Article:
“Sit” and “stay” are invaluable tools that can be applied to situations such as encounters with other dogs on walks and friends coming to the door. When you are walking him and he spots the dog across the street, have him “sit” immediately and “stay” until the dog has passed. He will probably cry and whine but keep up positive verbal reinforcement.

Many dogs respond to treats and they are very effective in training. Try limiting treats to initial commands and continue reinforcing with verbal “good dog.” He’s still young and will catch on to the spoken “attaboy” eventually.

When guests come to the door, in Mac’s mind, they are coming to play with him. As a hospitable host, he wants to greet them with all his heart, soul and 75 pounds.

Begin working with him at home alone. Have him sit at the door and wait before you open it. When you open the door, have him wait until you release him from “sit.”

When leaving the house, make sure you walk through the door before he does, whether leashed or not. Do this frequently until he learns to sit and wait at the door. Here is where the consistency aspect of training comes in. It needs to be done each time you go through the door.

It sounds like you are Mac’s main trainer, but everyone in the family should work on helping him achieve this goal.

The next step is to incorporate someone coming to the door. Perhaps a friend could come over to help work on this initially, and I recommend having Mac on a leash.

He will undoubtedly try to rush the guest, but make Mac “sit” and “stay” until you release him. Then he will go maul the newcomer!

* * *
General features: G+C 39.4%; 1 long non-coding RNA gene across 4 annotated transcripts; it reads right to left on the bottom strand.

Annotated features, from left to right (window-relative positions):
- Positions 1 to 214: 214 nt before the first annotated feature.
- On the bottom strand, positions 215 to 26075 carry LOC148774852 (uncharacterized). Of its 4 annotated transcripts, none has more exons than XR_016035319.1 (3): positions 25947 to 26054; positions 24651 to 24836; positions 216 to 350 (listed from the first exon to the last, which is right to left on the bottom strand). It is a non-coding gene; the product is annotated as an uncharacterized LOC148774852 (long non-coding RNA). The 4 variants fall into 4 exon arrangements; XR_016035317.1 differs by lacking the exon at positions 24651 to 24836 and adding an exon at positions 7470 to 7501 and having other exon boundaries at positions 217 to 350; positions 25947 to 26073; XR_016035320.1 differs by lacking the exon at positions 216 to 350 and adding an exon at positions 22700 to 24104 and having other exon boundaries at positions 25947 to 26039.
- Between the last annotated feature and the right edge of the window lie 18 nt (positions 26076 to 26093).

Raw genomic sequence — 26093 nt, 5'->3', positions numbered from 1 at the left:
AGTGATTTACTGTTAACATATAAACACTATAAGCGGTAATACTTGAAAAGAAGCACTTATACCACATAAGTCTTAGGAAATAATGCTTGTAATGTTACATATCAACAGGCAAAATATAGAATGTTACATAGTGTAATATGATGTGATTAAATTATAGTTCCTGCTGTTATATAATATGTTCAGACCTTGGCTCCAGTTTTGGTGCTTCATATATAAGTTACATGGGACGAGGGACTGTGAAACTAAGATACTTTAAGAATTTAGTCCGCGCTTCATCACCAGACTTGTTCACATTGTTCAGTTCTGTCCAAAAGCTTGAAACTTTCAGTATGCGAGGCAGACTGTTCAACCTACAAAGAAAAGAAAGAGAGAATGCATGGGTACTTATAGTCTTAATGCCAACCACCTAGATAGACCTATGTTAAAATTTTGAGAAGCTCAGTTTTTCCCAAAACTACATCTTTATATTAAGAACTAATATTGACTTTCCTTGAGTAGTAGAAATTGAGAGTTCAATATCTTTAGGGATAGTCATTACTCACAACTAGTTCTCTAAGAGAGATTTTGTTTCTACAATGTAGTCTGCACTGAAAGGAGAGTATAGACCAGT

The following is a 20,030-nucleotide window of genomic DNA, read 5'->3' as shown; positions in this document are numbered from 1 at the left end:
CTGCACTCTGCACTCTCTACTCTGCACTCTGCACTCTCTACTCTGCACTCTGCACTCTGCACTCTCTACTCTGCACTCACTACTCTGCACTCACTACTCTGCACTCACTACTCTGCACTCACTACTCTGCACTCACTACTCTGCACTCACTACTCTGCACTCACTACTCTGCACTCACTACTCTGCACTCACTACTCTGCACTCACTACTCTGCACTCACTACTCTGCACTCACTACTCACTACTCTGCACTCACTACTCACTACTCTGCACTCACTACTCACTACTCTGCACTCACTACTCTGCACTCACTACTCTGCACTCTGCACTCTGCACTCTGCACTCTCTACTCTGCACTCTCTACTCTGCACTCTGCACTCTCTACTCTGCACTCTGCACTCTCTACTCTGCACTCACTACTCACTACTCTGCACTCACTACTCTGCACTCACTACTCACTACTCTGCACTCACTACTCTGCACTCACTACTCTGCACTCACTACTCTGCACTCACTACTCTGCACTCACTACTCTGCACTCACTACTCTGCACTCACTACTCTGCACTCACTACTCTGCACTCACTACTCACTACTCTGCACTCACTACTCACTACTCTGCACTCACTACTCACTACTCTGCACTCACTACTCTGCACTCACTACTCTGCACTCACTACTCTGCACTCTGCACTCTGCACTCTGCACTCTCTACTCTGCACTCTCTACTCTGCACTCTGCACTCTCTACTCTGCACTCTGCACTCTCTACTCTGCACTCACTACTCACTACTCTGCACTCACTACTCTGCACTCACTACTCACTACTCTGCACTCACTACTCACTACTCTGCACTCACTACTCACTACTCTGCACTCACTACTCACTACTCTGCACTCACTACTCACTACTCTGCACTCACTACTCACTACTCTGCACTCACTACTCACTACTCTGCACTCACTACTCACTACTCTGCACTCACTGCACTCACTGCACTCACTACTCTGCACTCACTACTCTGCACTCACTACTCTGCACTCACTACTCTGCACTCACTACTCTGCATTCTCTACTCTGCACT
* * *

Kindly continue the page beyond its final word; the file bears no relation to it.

This will be difficult at first, but have your friend come in and ignore Mac. Mac wants undivided attention and will try and command the situation. You have to teach him to wait.

Start out with short intervals of time before your friend greets Mac, gradually increasing the “ignore” time. Even a few minutes of patient waiting will teach Mac to be respectful when greeting a guest.

Golden retrievers have huge hearts and typically love everyone. By no means do you want to alter their vibrant personality. However, as with any breed, teaching them good manners at a young age will produce a much happier coexistence.

Most young dogs are eager to please, and training is important in the first couple of years. The foundation you build with your dog will reside within him throughout his adult life.

■ ■ ■

I received this email concerning the column I wrote pertaining to a cat peeing on its owner’s bed when she went out of town. I found this email extremely interesting and felt it should be shared:

“I am writing in response to your article in Sunday’s paper 9/30/12. I recently attended the SouthWest Veterinary Symposium in Dallas, in September.

“Dr. Hazel C. Carney, DVM, DAVBP, a feline specialist, gave a presentation regarding cat out of the box elimination behavior. One of the reasons she listed for why a cat will urinate and spray is because their odor helps reduce their anxiety. She stated that urinating on a bed helps the cat mix their owner’s smell with their own, and it is comforting to the cat.

“I wonder if the woman’s cat in Sunday’s article is experiencing anxiety, and not just being disgruntled. I just wanted to pass that on so people can consider if their cat may be scared or experiencing anxiety instead of being mad at the owner.” — Terri

Charlé Thibodeau is a veterinary technician for Aspentree Veterinary Care. If you have a pets question you would like Thibodeau to answer in her column, email .(JavaScript must be enabled to view this email address).